Last Update to this page: September 19, 2016
As a fourteen-year-old in 1983, two competing visions of the future shaded my perception of how the 21st century might look and feel. The first, which was actually from 1982 but only got to me through HBO the next year, was Ridley Scott’s Blade Runner. Dystopia, the term others have applied to the dark, grimy and dangerously alluring physical film world Scott built for Philip K. Dick’s 1968 book Do Androids Dream of Electric Sheep? , wasn’t hard for me to accept as a likely outcome for humanity … corporate dominance, rampant crime and moral ambiguity continuing along a societal trajectory that already felt pretty well established when the film was released. The second vision was EPCOT Center’s Horizons pavilion, which projected a bright, clean and uplifting destiny for both those of us on earth and the ones moving “off-world.” Its depiction of mankind working past lines of class, race and historically irreconcilable cultural differences toward sustainable, technologically advanced communities in space, in the deserts and under the seas may have appeared improbable to me even as a teenager, yet it was the future I wanted to believe in. That’s not to say Horizons lacked for corporate influence, because its original sponsor General Electric made its mark on the pavilion quite plain, as it had with the attraction’s theoretical predecessor, Carousel of Progress. But that aspect of the ride’s character ran a distant second to Horizons’ masterful summarizing of every EPCOT Center theme and subject matter into a thoroughly entertaining crystal ball experience with both epic scope and a warm personality.
It would be difficult to overstate the impact Horizons had on an entire generation of WDW visitors. Many of us were still in the process of exploring EPCOT Center’s original (1982) attractions when this amazing new pavilion showed up a year later and blew our minds. The internet attests to a vast swath of ardent admirers, some of whom have been sufficiently moved to erect awesome digital shrines to Horizons and carry its ambitious messages forward even if the current Future World does not. WED Enterprises got the art of attraction design so right with Horizons – a combination of dramatic exterior elevations, a high-capacity ride system, imaginative set designs, superb music, the smell of citrus, natural humor, redheads, robotic weather forecasting, jumpsuits and kelp* – that it made you wonder why the team behind it couldn’t go on to invest other attractions in the park with some extra Horizonsness. EPCOT Center could not possibly have had too much of that aura about it.
In the end, however, Horizons was a singular entity that lasted a too-short sixteen years before joining the pantheon of WDW’s magnificent and regrettably deceased. The structure in which it had resided was demolished in plain sight of park guests over an extended period of time – an unfortunate end for a great attraction, a conclusion that felt like the future we were fortunate enough to glimpse through Horizons’ prism was slipping away along with EPCOT Center’s original identity and sense of purpose. Symbolic or not, its loss will resonate in perpetuity for both the fans who enjoyed it in person and those who know they missed something special.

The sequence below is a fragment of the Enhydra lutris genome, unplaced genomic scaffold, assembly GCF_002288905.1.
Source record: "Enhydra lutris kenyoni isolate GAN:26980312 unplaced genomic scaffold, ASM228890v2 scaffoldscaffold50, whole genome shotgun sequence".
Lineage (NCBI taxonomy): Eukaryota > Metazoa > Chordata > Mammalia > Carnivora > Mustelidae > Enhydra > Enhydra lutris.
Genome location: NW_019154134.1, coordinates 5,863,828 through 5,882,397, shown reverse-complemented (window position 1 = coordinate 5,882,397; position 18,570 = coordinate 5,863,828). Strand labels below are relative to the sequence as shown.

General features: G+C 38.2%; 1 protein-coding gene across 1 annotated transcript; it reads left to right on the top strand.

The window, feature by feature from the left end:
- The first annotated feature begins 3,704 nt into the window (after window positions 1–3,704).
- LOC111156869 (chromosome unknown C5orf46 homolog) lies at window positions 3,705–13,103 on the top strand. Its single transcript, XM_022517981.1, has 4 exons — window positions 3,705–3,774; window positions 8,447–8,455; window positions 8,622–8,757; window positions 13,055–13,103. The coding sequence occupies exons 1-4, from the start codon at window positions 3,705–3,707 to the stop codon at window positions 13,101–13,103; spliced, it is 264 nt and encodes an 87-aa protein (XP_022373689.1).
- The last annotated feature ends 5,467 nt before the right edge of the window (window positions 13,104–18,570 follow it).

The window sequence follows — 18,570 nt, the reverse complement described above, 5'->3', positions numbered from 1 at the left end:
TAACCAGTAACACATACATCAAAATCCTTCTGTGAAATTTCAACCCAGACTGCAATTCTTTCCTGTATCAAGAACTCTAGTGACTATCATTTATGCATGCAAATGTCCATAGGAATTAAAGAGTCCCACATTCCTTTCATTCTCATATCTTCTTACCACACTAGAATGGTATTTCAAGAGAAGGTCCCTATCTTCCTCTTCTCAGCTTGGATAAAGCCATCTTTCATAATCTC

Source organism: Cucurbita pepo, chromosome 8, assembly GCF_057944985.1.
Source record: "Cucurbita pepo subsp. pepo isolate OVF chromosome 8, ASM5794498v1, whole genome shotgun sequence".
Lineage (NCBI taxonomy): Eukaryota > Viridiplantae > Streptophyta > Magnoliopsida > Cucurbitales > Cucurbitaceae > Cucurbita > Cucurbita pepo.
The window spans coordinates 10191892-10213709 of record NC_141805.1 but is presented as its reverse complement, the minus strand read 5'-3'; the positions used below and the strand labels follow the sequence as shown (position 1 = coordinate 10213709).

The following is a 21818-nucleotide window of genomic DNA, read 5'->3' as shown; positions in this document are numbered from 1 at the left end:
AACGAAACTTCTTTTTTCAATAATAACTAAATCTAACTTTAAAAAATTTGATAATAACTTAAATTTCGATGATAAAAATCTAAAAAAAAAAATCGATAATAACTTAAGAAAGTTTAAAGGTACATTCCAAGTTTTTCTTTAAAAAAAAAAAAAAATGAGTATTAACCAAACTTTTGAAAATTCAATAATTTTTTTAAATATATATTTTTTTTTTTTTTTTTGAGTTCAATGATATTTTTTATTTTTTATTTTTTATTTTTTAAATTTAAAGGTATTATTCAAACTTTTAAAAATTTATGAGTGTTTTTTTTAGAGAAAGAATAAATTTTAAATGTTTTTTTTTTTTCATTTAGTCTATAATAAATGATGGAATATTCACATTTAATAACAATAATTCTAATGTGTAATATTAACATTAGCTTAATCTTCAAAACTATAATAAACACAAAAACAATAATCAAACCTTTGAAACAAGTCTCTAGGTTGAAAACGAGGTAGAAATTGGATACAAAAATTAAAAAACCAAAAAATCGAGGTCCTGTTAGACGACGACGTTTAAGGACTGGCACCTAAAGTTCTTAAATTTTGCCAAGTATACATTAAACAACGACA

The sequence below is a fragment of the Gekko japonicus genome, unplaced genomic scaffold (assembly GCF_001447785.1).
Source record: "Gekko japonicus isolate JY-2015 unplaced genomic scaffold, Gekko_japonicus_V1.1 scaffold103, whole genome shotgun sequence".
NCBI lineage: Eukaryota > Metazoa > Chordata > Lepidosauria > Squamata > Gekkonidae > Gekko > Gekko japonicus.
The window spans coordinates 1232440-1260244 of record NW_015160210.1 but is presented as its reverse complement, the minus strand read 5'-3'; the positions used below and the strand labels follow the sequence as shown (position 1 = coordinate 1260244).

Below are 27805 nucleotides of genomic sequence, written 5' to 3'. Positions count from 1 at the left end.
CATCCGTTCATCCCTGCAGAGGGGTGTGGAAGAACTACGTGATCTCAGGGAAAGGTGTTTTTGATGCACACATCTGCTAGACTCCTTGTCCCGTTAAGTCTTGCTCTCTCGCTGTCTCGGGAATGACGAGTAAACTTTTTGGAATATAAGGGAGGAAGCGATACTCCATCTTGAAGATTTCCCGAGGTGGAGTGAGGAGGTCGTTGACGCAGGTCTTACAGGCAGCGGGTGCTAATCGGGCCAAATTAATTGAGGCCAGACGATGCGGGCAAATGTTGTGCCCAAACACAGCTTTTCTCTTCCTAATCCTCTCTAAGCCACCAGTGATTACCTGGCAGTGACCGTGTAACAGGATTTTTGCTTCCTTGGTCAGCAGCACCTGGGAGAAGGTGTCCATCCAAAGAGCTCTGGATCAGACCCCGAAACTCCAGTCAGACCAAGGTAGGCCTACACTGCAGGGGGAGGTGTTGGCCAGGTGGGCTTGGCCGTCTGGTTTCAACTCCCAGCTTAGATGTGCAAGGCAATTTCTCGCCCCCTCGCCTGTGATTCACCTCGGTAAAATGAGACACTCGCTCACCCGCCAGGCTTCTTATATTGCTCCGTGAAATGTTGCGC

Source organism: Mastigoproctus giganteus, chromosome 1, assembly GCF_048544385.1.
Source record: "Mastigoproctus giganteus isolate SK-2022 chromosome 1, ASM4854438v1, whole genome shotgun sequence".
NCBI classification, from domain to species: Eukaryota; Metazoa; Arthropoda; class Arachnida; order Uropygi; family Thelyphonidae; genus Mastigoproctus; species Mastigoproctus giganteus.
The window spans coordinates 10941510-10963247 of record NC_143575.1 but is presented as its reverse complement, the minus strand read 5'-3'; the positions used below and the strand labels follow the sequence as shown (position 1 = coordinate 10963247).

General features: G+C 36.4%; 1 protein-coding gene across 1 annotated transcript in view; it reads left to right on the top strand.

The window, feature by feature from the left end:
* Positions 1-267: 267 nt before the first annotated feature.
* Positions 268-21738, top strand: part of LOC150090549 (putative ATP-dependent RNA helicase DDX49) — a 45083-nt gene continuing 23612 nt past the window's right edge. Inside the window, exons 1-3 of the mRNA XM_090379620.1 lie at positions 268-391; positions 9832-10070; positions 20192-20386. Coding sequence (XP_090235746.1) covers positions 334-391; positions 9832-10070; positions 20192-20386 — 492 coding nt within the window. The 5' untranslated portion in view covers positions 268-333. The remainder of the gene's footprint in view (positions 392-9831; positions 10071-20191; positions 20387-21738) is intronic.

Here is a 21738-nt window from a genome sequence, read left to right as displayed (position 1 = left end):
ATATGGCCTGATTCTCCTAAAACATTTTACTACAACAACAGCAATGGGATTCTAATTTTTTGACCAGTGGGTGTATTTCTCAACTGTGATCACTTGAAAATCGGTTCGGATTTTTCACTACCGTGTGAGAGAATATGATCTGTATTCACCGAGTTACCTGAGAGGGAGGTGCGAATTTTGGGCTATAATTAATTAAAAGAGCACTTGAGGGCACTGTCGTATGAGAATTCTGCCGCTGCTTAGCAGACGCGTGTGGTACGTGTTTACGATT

As referenced elsewhere on this site and in more reputable places, EPCOT Center as it was finally built (after a dozen years of conceptual stasis and fitful evolutions) was in essence Disney’s version of a World’s Fair. More grand in many ways, certainly more polished in most respects and surely less diverse in some regards … by virtue of a more narrow set of guiding hands under the auspices of a family entertainment company … but a World’s Fair nonetheless, in spite of whatever titles and premises were ascribed to it. A theme park version of a World’s Fair, to be more precise, as envisioned by the undisputed masters of the form. EPCOT Center was the direct output of the men and women who had helped Walt and Roy Disney erect the two most amazing parks in the world up to that point. The impact that World’s Fairs had on Walt Disney himself is well-documented. EPCOT Center was sufficient evidence that his fascination had been passed on to the first and second generation of WED designers. Horizons itself was the proof that those WED veterans could take everything they had learned about, and from, theme park design and World’s Fairs* and blend them into a modern classic … an attraction rooted firmly in the company’s traditions yet reaching beyond those foundations to assure those of us in an often-troubled world that the future could be an exciting and fun place for everyone.
* Much as they had done with all their filmed entertainment experience when creating 1964’s Mary Poppins .
Horizons was a descendant not just of General Electric’s Carousel of Progress and General Motors’ Futurama (both from the 1964-1965 World’s Fair), but also of a somewhat darker horse … RCA’s Home of Future Living (1975). The Home of Future Living, the original post-show exhibit for WDW’s Space Mountain, was the first case of Disney using audio-animatronics to depict a family unit several decades ahead of the present enjoying man’s technological advances in their home. It was kind of like a Carousel of Progress “flash forward,” but one that inadvertently suggested the omnipresence of video screens would play a divisive role. Rather than unify generations, each family member would be in a separate living space watching separate monitors and only be aware of each other because cameras showed them what was going on around the house. Horizons applied a much broader scope to the idea of showing the impact of future technologies (beyond screens) and demonstrated that greater interconnectivity between the family members might be possible because of advances in electronic communication, even if some of those family members were in outer space and others were on the ocean floor.